war the way it was actually played out. History
is a story written by the winners, and nowadays, with the help of the media, who
told us how great we were to save the rich Kuwaitis, but failed to tell us about
the Iraqi citizens left for slaughter because we didn’t remove a brutal
dictator from power.
His film is a visual masterpiece, using often darkly
developed prints to counter the bright desert sun, which created color schemes
that were both strange and yet, somehow more real than what we’re used to
seeing on the big screen. His
script is full of barbs and witty observations, yet always manages to surprise
the audience by the way he constantly re-defines his picture mid stream.
He covers all aspects of the war, with a visual style designed to
heighten the chaos. When fighting
breaks out, he deliberately slows down the action so that an unreal amount of
time elapses between shots fired and bullets finding home.
In a couple of instances, he goes so far as to take the camera inside the
body to show the internal effects of gunshot wounds.
His cast is top notch and up to the challenge, too.
George Clooney provides a steadfast earnestness to his role as leader,
and I maintain he’s still the closest actor we have in our day to a Cary Grant
or James Stewart from days gone by. Mark
Wahlberg continues to impress, as does Ice Cube.
These actors help keep the chaos slightly grounded throughout—a
necessary commodity to help curb the insanity ever so slightly.
In the end, the film invites us to think:
what would we do? Can you put a price on responsibility, duty, and human life?
Is $23 million enough? In
war, decisions often have to be made in seconds, or less.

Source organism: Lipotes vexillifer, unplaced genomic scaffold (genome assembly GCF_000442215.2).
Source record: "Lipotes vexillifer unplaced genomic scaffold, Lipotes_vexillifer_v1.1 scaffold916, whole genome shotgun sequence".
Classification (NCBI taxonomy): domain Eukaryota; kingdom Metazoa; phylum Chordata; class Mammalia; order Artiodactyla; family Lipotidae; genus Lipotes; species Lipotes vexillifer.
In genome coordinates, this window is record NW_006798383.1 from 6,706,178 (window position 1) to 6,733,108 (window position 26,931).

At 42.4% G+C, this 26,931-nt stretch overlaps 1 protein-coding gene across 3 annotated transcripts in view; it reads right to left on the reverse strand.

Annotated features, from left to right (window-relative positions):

The impact of those decisions, however, tend to go on for much longer, as
do the consequences.
This may not be the first disc you grab to show off your
system, simply because the film stocks and developing techniques achieve a look
to this film that’s a little different than what we’re used to seeing.
Images are often of a high contrast nature…generally sharp, but often a
little strange in terms of the coloring and contrast…again, an effect that was
created purposely. There is a disclaimer at the beginning of the movie from
Warner to emphasize this fact, but for my money, the oddness of the imaging
added to the overall effect and enjoyment of the picture. This is a very good transfer, and nothing to cause the good
folks at Warner worry or shame.
This is an excellent 5.1 track…one that makes good use of
the split signal, FX subwoofer, and surrounds.
Even the musical score is opened up a little bit across the speakers for
a fuller listening experience. There
are plenty of sudden bursts of action and mayhem to keep the signal strong and
dynamic, and to make sure your back speakers are getting in on the action.
Dialogue is clear and consistent throughout, and the signals come across
cleanly and sharply all the way.
What a package! The
disc contains the trailer, a documentary, two full length commentary tracks,
deleted scenes with optional commentary by Russell, his video journal (very
good), a tour of the set, an interview with the DP Newton Thomas Sigel,
extensive production notes, a look at the acting process with Ice Cube, and a
stills gallery, along with some DVD ROM extras. Oh, and there are some hidden Easter eggs along the way too,
so happy hunting.
The bottom line is, you really have to see Three
Kings for yourself. It’s so
wonderfully cinematic that no amount of printed words can really convey the
experience, or really prepare you for it that well.
It’s a unique war film that should be remembered both as a new staple
in the genre and as one of the most creative and substantial films of the last